“Ancient Spirit, Modern Mind”: Documenting Huu-ay-aht First Nations' Journey to the Maa-Nulth Treaty Through Community-Based Archival Research
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For many musčim (citizens) of Huu-ay-aht First Nations, a Nuu-chah-nulth worldview informs their individual identities and responsibilities to the world around them as Huu-ay-aht. Three sacred principles guide Huu-ay-aht relationships to each other, to other Nuu-chah-nulth, and all spiritual and physical lifeforms in their ḥahuułi (homelands): hišuk c̕awak (everything is one, connected), ʔiisaak (respect with caring), and ʔuuʔałuk (caring for present and future generations). This worldview was challenged by setter contact in the late 18th century. Contact became a collision in which a European worldview drove colonial settlement across what is now Canada. Historic treaties were negotiated across much of Canada between the 18th and 19th century. However, this was not the case in British Columbia, where settlement occurred largely on the unceded territories of Indigenous Peoples. By the 20th century, Provincial and Federal governments halted the treaty process, and instead shifted toward a forced assimilative approach that worked to criminalize and suppress Indigenous ways of life. This continued until 1973 when the Supreme Court ruled that the Canadian government had the fiduciary duty to negotiate treaties under a modern process. This research explores the extent to which worldview shapes the relationship between Huu-ay-aht First Nations, the Government of Canada, and the Province of British Columbia in modern treaty negotiations. This thesis is the result of a community-based participatory research project with Huu-ay-aht First Nations. The research is primarily archival in nature, in which I trace Huu-ay-aht First Nations’ 18-year journey to the Maa-nulth Treaty. However, my analysis has also been supplemented by community engagement sessions and time spent in the community attending speaking with citizens about their memories of treaty negotiations and their experience with its implementation. By centering Huu-ay-aht voices throughout the research process, this work produces new insights into how one First Nation successfully managed to negotiate a modern treaty. These findings offer recommendations to Provincial and Federal negotiators to improve the modern treaty process. As well, this community-focused perspective offers insights into the strengths and challenges of the modern treaty process for First Nations considering, or who are currently participating in, modern treaty negotiations.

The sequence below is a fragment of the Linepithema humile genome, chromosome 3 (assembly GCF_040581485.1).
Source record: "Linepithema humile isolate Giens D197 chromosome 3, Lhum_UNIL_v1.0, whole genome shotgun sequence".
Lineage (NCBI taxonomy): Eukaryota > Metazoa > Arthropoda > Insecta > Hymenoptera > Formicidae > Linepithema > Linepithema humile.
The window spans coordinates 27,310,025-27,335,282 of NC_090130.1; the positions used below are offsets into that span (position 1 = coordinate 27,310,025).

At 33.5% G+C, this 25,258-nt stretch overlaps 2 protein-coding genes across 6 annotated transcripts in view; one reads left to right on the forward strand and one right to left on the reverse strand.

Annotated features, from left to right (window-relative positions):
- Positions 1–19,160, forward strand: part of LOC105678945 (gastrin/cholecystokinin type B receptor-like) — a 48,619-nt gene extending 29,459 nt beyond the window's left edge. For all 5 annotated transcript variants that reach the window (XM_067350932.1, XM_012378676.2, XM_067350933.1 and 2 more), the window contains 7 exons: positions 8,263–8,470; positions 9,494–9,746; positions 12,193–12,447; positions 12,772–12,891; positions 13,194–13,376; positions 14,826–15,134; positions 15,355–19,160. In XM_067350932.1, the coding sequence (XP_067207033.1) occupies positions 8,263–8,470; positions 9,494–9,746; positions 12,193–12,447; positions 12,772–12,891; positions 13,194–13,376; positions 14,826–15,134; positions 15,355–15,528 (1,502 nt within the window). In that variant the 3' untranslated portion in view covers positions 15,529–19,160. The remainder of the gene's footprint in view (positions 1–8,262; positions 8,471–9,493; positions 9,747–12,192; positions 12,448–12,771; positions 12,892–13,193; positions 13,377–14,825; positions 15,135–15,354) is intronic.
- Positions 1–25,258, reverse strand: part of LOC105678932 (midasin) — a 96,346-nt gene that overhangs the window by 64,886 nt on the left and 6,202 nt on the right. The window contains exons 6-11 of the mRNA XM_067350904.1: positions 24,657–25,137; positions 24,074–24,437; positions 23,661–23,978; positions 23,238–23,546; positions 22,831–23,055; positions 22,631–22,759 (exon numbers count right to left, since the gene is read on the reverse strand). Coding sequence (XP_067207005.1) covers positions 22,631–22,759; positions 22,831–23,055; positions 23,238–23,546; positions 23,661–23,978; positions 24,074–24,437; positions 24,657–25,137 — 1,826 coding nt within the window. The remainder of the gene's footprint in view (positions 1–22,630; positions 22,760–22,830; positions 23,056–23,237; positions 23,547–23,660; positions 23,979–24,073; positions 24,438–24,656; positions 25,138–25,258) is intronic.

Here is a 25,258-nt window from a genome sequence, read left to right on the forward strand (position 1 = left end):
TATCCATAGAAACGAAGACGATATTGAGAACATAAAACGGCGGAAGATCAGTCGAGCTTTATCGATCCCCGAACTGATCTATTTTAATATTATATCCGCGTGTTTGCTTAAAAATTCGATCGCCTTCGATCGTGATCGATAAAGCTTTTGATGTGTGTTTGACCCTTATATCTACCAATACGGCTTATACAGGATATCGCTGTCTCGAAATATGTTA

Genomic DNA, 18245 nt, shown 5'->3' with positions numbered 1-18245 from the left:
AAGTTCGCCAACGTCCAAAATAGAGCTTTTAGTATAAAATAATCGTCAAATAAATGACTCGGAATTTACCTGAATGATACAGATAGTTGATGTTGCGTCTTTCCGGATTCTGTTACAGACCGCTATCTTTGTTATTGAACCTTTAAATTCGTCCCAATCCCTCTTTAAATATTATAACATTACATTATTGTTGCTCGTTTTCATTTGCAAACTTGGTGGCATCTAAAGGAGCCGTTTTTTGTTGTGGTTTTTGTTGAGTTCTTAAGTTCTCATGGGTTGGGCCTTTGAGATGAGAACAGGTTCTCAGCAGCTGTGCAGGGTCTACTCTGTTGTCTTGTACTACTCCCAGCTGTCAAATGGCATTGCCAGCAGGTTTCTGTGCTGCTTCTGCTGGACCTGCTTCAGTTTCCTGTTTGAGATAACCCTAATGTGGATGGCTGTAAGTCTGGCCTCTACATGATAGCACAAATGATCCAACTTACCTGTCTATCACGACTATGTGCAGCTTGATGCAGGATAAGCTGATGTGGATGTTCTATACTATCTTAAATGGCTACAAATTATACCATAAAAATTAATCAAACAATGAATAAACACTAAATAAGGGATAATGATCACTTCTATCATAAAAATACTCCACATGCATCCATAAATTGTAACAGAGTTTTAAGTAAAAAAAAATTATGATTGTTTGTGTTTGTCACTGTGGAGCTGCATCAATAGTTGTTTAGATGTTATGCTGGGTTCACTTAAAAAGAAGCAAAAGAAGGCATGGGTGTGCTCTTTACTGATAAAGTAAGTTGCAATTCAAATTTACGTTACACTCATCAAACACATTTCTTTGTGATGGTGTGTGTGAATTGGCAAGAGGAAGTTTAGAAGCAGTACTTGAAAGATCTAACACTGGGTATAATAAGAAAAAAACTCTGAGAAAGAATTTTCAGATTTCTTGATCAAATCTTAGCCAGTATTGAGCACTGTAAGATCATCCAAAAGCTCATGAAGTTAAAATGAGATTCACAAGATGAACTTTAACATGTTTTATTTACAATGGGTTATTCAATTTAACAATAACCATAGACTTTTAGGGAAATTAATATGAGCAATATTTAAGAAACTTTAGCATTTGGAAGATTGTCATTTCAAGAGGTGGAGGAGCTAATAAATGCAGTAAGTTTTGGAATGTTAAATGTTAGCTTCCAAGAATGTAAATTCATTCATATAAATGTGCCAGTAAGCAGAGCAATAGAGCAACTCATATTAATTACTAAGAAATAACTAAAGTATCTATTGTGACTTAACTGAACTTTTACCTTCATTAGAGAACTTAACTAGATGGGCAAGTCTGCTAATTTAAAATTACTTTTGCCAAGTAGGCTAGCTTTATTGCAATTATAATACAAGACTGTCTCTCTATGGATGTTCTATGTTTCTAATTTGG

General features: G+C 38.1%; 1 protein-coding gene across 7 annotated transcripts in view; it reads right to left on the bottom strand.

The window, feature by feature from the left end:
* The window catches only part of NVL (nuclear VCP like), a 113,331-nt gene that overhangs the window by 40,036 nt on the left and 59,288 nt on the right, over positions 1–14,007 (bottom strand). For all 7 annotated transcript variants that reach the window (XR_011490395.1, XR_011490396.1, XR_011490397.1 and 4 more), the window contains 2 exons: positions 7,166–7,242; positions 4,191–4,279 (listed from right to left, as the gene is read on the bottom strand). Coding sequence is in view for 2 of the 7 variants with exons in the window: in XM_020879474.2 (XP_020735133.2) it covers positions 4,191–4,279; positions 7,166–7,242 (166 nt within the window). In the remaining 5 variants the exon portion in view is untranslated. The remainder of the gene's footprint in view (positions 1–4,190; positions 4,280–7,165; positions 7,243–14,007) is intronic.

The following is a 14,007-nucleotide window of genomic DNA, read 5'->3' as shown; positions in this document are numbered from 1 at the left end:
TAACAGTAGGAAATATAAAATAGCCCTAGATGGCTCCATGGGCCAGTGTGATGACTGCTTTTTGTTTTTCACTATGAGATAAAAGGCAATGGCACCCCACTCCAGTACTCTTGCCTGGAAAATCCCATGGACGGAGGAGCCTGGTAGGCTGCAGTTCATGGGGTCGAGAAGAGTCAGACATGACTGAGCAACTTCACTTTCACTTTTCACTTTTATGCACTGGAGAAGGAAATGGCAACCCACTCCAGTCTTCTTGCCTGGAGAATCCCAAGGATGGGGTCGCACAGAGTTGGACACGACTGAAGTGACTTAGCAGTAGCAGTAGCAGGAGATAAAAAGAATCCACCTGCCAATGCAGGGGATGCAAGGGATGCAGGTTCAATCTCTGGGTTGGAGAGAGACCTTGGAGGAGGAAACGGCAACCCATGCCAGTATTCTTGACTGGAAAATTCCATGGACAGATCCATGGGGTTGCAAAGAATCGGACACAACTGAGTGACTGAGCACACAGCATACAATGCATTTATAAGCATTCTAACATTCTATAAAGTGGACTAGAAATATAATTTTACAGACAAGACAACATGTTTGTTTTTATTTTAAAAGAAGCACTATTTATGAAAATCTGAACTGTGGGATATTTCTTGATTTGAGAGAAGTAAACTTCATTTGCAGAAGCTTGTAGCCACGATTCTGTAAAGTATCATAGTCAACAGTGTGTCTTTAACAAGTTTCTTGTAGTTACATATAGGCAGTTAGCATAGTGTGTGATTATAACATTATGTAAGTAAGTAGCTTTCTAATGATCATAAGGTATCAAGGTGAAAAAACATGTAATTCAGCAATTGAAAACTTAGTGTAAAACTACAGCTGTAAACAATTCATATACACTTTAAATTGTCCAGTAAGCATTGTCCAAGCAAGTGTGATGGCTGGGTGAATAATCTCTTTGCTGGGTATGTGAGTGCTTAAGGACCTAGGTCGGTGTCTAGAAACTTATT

URI for this recordhttp://hdl.handle.net/1974/22967
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